If you are looking for a great in-depth article on posts purposes and the type of content you can create to support those posts purposes, I highly recommend this article from the good folks over at Buffer.

We have covered the strategic side of social media – aligning it with core business objectives, and we have discussed giving each post a purpose to ensure your content is meaningful. So now it is time to get on Facebook and tell everyone how great you are and that your product or service is the best, right? Not so much.

The 80/20 Rule of Social Media

Facebook Profile on an iPhoneIf you want to avoid alienating your social media followers, 80 percent of your posts should not discuss your brand, products or services, or be sales-focused. Rather, 80 percent of your posts should provide your fans with useful, helpful or informative information. Your goal with this content is to get your fans engaged in a conversation or sharing the content with their friends. While it may seem as if you are missing an opportunity to sell, this content will help keep your business top-of-mind while building brand affinity and strengthening customer loyalty.

The other 20 percent of the time, talk about yourself! The content about you doesn’t always have to be about persuading your fans to take action. While it is great to encourage people to sign up for your email list, visit your website, or buy your stuff, remember there are three other post purposes you shouldn’t be ignoring. Create variety in the posts about you by highlighting an inspiring story from an employee, inform your fans about interesting trends in your industry, or entertain them with a fun picture.

Finally, keep in mind there are plenty of ways to talk about yourself, without talking about yourself. I see clothing stores do this all the time – they will post about styles and trends that will be “in” this coming season without giving themselves a shout-out or encouraging their fans to stop in and check out what’s on their racks. If you take this approach, be mindful that consumers are really good at picking up on sales material masquerading as helpful content.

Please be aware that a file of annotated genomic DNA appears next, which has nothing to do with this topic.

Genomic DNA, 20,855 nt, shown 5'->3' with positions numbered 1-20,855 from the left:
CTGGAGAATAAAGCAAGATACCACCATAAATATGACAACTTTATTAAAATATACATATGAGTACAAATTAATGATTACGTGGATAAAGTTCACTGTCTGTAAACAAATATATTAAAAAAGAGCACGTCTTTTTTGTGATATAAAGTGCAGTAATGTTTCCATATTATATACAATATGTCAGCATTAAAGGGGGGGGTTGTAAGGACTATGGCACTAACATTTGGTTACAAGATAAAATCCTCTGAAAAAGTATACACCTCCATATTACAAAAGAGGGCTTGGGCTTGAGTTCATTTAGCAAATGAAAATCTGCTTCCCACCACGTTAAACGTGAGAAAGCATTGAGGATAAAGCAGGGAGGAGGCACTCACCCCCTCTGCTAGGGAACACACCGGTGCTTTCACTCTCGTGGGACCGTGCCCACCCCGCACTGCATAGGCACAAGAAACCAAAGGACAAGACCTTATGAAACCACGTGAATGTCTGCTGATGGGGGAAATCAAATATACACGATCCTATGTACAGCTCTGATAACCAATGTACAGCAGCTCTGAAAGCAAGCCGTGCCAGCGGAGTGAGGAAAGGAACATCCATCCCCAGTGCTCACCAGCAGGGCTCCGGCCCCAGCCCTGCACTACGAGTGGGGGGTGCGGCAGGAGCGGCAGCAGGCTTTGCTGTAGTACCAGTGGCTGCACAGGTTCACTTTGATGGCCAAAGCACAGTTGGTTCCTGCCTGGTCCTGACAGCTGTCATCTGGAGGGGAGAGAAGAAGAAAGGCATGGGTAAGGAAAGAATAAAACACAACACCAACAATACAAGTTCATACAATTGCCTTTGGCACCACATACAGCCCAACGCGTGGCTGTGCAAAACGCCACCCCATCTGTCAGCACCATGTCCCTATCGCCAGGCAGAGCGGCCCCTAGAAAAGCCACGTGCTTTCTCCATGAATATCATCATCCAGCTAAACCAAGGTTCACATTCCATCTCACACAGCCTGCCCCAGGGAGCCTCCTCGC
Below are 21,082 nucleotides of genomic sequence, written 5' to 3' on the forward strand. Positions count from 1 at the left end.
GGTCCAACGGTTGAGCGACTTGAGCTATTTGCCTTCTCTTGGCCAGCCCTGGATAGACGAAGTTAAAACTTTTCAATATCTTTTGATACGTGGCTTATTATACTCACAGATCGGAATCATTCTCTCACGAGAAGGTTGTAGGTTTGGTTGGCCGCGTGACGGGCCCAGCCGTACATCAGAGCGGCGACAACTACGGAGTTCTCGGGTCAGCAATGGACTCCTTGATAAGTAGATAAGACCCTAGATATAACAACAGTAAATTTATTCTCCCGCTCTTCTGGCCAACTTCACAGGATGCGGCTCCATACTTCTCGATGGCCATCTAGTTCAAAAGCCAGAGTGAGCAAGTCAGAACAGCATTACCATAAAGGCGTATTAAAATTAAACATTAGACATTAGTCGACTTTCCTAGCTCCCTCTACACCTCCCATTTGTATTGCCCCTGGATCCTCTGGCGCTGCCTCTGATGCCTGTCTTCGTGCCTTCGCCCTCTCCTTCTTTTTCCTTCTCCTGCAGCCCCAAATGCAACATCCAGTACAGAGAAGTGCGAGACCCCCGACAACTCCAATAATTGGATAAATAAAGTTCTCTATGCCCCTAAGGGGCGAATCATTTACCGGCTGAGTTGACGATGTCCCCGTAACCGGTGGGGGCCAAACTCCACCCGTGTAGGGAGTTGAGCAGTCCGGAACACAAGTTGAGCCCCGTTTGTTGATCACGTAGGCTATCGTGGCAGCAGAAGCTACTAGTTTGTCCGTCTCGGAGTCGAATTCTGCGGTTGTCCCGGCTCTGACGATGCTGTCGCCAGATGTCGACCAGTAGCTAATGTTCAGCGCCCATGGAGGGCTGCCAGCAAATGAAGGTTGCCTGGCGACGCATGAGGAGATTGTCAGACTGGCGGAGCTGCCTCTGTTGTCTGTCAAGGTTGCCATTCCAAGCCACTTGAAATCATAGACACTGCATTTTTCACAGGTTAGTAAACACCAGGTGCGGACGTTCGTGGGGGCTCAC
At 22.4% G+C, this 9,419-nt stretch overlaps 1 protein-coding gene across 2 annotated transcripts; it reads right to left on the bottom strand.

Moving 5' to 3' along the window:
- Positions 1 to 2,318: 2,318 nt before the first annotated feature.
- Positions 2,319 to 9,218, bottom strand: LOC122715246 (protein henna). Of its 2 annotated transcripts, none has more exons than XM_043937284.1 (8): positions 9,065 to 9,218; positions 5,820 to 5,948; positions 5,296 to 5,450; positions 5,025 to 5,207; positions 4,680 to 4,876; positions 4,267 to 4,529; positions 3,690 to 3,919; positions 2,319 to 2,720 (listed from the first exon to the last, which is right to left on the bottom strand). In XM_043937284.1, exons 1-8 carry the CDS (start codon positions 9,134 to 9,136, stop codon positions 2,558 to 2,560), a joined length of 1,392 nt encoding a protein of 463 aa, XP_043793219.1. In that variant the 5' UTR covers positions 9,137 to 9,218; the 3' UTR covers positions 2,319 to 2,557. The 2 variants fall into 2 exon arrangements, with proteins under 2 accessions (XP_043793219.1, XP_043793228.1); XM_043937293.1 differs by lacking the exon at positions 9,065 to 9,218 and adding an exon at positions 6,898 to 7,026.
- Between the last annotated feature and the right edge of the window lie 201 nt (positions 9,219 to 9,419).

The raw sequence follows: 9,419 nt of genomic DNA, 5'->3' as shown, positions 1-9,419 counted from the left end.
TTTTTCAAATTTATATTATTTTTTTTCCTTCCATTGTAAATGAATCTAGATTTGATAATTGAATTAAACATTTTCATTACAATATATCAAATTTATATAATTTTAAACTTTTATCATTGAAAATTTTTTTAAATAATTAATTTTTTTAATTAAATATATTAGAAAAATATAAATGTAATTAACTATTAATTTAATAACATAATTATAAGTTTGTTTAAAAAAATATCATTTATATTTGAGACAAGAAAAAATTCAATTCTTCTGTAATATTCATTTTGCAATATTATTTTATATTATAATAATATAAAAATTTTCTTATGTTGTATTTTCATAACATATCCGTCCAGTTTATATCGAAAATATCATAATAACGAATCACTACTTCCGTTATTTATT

Bringing It All Together

Social media is not a business activity. It’s a tool you have to accomplish your business goals. Too often, small businesses go chasing likes or fixate on the number of followers they have. These metrics are unimportant because they are often not tied to a core business objective. To make your social media work hard for your business, first, determine what core business objectives you need to accomplish. Next, ensure your posts are meaningful by ensuring each post has a purpose. Keep your social media strategy from going stale by using SMART goals and updating your strategy as you accomplish those SMART goals.
Social media is not a business activity. It’s a tool you have to help you accomplish your business goals. Share on X

Before You Go

Thank you for reading this post – I really hope it was useful and you have new strategies for getting the most from the time you invest in social media. If this post was helpful, I’d appreciate it if you would hit one of those social share buttons below and help your friends or colleagues know about this article.

If you’ve got more questions than answers after reading this, hit me up on Twitter or LinkedIn and let’s get those questions answered!